I have just twiddled some new tools to help users of Feed2JS to create their customized styles for output created by this service/script. In a total and polite rip off of the css Zen Garden site, I am hoping some designers out there might mess around with the new style tools and submit some new ones to add to our collection.

This was initiated by a number of emails from people asking basic questions like “I love what this does, but how do I get rid of the bullets on the listed items?” and “I cannot get any formatting to show up”. There are major gaps in understanding where to put the style declarations, no surprise, since very few people end up coding style sheets- most are created form them by various web authoring applications. IN this case, you need a wee bit more knowledge, not much, just to know where to put things.

The first thing to do was to provide some more instructions on the two ways of using CSS with the feed- you must either embed the CSS within the file containing the Feed2JS Javascript OR link it to a local CSS file (better for multiple pages on the same site that use feeds). This also includes a quick sketched diagram to show what classes are defined by the output.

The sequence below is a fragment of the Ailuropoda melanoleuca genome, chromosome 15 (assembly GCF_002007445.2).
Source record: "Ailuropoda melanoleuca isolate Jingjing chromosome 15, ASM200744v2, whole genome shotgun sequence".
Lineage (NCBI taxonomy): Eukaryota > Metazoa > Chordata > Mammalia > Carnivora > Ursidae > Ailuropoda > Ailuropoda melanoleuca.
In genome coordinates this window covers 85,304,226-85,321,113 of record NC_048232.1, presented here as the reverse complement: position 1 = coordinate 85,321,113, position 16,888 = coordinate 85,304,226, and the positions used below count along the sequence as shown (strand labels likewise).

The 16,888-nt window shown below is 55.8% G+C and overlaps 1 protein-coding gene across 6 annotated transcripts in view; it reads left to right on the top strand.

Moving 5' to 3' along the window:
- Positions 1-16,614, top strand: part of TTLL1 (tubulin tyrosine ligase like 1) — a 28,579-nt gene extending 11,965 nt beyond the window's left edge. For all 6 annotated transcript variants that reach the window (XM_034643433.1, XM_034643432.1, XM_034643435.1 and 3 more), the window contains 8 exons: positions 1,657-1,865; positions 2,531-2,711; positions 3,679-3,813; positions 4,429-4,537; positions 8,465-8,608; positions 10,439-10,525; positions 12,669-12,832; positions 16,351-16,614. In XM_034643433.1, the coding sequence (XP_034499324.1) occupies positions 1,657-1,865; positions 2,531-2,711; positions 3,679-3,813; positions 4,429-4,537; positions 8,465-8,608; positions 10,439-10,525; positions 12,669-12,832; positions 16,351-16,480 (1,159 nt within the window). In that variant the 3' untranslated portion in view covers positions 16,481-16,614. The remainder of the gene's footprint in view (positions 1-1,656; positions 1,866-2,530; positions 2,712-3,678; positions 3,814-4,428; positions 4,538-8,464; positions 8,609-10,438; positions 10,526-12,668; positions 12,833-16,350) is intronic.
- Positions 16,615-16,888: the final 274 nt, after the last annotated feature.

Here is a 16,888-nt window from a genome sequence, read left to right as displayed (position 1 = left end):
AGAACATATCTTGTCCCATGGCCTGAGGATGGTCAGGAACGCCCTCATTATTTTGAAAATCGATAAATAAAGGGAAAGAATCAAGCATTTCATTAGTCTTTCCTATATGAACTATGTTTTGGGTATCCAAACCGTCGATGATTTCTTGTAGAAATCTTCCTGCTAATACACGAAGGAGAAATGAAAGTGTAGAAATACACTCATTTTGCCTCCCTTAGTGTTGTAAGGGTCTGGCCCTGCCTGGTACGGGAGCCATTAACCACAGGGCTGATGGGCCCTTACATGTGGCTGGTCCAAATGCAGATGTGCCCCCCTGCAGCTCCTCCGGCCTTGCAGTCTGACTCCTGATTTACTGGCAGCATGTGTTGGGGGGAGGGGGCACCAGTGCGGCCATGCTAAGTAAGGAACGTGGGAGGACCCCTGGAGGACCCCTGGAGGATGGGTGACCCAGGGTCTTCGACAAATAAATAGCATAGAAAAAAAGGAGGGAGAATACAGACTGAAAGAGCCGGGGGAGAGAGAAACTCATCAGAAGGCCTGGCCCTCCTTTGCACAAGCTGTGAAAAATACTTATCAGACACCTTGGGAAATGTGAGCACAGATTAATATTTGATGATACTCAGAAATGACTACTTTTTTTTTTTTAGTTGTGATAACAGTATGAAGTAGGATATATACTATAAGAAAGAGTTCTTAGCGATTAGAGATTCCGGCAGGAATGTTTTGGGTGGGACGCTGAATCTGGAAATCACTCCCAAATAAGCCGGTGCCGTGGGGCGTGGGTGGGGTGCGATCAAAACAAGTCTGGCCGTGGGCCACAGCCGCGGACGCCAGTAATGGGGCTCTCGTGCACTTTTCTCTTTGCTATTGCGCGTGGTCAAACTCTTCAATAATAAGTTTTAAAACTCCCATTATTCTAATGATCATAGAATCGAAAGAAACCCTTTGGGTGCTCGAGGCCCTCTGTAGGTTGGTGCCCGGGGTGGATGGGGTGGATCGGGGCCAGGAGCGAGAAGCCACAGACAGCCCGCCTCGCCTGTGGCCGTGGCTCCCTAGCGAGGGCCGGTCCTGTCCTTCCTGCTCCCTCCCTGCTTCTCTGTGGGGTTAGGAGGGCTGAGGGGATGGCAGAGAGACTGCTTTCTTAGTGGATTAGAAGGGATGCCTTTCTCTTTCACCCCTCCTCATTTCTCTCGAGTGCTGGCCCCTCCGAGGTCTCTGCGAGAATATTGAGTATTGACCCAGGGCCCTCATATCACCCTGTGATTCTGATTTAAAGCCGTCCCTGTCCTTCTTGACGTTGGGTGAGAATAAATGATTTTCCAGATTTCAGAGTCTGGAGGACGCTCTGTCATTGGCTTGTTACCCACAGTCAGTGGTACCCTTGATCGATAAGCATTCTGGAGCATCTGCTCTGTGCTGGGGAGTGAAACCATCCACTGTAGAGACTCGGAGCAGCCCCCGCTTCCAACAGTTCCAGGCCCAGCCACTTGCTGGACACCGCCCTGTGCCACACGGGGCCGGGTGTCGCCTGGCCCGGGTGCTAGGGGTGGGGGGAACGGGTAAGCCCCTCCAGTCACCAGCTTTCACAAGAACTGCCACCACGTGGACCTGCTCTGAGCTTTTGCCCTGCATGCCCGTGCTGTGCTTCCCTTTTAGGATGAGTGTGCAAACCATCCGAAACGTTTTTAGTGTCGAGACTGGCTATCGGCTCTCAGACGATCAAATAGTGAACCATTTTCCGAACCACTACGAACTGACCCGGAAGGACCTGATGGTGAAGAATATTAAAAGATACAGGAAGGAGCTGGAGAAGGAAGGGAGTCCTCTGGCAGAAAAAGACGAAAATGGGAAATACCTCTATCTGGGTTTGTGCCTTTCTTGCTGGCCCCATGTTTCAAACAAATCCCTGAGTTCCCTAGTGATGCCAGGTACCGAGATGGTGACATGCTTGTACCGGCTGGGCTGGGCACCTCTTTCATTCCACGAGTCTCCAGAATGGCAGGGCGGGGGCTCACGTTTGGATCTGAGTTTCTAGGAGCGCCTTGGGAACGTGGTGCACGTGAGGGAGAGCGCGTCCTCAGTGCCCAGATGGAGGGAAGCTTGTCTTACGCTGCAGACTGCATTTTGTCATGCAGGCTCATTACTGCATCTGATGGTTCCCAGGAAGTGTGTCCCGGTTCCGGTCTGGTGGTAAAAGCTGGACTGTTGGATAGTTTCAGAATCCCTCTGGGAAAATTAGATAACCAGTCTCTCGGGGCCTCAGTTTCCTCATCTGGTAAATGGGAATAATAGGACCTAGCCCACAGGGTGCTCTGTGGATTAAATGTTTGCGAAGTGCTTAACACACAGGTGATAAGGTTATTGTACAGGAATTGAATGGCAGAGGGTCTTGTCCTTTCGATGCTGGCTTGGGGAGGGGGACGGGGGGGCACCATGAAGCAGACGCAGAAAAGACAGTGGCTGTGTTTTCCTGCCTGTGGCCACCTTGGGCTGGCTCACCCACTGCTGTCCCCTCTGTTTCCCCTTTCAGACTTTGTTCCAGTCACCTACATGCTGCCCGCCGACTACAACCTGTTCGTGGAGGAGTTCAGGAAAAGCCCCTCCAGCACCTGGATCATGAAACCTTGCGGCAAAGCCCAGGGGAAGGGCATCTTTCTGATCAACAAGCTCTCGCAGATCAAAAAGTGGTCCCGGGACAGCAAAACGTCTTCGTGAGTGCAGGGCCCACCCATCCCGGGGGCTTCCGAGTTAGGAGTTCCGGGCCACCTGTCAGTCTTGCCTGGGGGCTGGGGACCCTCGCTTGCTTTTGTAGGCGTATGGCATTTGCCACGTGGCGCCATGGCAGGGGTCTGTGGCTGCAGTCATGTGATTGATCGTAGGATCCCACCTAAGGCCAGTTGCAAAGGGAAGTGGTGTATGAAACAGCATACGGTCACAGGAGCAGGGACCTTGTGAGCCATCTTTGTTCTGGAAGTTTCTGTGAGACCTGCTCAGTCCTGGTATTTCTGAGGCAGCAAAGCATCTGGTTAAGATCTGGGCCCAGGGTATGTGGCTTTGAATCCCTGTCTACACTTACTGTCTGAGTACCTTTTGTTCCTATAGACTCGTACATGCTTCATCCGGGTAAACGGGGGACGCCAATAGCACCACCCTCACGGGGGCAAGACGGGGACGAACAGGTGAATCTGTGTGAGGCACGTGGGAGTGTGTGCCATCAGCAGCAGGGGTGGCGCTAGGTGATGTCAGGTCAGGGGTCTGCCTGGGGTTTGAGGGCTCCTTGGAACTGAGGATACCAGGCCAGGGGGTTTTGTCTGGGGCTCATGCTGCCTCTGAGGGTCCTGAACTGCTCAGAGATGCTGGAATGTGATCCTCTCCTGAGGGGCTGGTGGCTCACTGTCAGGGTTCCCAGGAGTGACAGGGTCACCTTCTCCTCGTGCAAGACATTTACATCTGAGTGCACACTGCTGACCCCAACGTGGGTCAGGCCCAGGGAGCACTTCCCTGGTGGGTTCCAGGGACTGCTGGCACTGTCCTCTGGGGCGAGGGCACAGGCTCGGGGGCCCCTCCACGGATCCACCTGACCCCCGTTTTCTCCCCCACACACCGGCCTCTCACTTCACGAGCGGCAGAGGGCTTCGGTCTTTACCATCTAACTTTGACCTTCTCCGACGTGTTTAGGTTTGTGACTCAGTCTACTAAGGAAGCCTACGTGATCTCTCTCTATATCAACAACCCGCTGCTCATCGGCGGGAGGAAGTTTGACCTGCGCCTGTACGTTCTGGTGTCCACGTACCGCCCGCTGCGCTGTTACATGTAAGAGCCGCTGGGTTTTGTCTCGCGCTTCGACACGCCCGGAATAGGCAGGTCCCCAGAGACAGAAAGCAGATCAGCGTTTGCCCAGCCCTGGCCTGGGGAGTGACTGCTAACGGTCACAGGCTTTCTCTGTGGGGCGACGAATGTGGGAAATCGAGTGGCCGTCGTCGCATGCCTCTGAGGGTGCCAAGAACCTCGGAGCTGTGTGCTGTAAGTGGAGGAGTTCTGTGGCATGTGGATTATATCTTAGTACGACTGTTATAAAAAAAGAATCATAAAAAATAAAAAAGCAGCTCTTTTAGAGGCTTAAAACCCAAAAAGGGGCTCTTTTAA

But the next phase was modifying the CSS style preview tool so that once you selected from the puny list of styles I tossed together, you can then edit the CSS right in the output page, and then preview your modified changes, allowing some iterative design flow (or how I do things- keep pounding that damn nail until it goes in the wood). Once you have something pretty enough to share, a simple form allows you to send them to us, and then we can add it to our own mini bonsai css garden.

So now that there are some 16,000 cached feeds running from our site, I am hoping a few (hundred? ten? one) of the people out there using it might contribute some new styles.

The post "Feed2JS Style Tools: Bonsai CSS Zen Garden?" was originally scraped from the bottom of the pickel barrel at CogDogBlog (http://cogdogblog.com/2004/07/feed2js-style/) on July 20, 2004.

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